Another aspect of the prison system that stacks the system of overall success against African Americans is that by denying them an education, they limit the future growth of them as a whole. If an individual comes out of prison and does not have the means to return to school to take a GED test or seek another form of higher education, then they are relegated to performing jobs that do not require specialization or education. Unfortunately, there are very few different jobs that do not require some form of an education. Even the United States military and union labor positions require that the individual has some form of high school equivalency in order to work within their ranks. This has a terrible impact on the overall income that individuals can obtain as African Americans. According to the National Bureau of Economic research, people that have no high school diploma only make half of the amount of money that people with a diploma make, and only a third of the money that is made by people who have a college degree (Jameson et al., page 775). These limitations are placed upon the prisoners by the prison system and reduce the amount of money that they can make throughout their entire life. Since African Americans represent the vast number of people that are incarcerated, they face the greatest amount of negative outcomes as a result.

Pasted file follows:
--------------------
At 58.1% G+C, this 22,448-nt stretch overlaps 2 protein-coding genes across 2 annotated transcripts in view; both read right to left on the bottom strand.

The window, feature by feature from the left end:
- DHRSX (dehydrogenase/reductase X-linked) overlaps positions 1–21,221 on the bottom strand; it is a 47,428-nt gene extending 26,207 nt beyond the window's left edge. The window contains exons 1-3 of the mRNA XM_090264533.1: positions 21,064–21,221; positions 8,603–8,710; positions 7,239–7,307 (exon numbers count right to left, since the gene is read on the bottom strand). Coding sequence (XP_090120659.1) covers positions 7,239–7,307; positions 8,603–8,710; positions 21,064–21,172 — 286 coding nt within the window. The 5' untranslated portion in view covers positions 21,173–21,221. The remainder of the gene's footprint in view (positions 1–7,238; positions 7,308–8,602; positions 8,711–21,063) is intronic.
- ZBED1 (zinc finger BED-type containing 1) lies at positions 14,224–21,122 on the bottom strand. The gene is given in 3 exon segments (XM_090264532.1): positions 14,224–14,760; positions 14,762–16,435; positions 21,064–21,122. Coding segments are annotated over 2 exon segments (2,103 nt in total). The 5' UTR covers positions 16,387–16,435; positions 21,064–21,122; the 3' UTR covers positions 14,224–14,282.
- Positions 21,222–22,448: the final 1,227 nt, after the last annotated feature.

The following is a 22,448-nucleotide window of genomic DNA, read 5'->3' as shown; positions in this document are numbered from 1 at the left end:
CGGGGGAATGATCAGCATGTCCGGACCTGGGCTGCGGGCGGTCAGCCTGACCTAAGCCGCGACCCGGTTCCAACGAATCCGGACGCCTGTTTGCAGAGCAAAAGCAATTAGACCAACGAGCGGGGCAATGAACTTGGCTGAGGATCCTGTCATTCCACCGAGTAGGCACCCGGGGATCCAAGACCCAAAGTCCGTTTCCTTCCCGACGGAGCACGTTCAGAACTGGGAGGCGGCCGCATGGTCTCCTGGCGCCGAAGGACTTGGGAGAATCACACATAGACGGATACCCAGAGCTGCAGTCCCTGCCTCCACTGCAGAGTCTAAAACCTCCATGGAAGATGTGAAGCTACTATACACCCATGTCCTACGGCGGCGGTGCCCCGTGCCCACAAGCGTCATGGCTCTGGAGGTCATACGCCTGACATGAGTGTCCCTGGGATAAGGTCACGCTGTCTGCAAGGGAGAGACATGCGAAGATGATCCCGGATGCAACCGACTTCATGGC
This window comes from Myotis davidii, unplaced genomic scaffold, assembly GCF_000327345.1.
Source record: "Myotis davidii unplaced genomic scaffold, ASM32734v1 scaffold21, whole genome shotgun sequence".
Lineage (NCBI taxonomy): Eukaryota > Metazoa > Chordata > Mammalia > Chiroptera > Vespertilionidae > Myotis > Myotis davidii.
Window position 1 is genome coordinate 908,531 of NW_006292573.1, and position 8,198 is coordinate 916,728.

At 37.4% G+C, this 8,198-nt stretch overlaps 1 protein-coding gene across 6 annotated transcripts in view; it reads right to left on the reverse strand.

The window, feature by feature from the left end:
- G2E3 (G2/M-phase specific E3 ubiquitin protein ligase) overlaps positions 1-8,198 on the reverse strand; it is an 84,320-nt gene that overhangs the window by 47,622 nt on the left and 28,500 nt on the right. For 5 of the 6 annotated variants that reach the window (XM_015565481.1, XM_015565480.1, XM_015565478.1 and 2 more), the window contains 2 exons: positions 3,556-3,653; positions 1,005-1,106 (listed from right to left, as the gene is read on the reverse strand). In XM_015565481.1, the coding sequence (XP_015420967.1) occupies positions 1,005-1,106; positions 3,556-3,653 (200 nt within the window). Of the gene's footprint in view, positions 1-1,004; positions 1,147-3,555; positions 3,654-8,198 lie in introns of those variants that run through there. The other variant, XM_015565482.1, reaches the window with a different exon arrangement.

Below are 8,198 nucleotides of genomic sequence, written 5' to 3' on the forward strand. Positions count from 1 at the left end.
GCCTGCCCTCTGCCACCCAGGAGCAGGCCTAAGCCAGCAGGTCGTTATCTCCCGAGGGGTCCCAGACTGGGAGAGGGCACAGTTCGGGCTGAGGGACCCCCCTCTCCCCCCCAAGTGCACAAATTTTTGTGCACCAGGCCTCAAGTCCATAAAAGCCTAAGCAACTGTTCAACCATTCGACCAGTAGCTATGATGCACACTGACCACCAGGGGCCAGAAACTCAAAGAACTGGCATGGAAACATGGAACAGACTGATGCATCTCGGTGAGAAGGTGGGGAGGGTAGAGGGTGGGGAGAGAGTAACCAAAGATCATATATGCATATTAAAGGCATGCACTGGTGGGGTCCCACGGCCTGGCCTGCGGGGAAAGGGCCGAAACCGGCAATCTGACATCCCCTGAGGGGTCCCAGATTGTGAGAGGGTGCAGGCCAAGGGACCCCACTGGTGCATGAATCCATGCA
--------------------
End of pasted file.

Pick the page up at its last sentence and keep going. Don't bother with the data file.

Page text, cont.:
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There is another unfortunate aspect to the act of recidivating that is directly influenced by the inability of these former prisoners to find work: supporting themselves through crime. As many as 18% of all prison inmates are members of gangs while they are in prison, seeking influence and street education that will serve them when they are released. Of the 169,000 African American prison gang members, the recidivism rate is over 85% (2011 National Gang Threat Assessment). By connecting these numbers with the other factors about jail, a clear fact emerges: African Americans function in a society that does not allow them to become successful after they are convicted and serve time in jail. Aside from not being able to actively seek participation in a degree program, African Americans do not have the ability to become involved in meaningful work programs, all but condemning them to a life of lower pay and conditions that will make it much more likely for them to recidivate. The fact that so many are only able to look to gang crime as a means of living shows just how desperate the circumstances have become in the eyes of many, and ultimately proves to be a self-fulfilling prophecy regarding crime and high rates of African American imprisonment.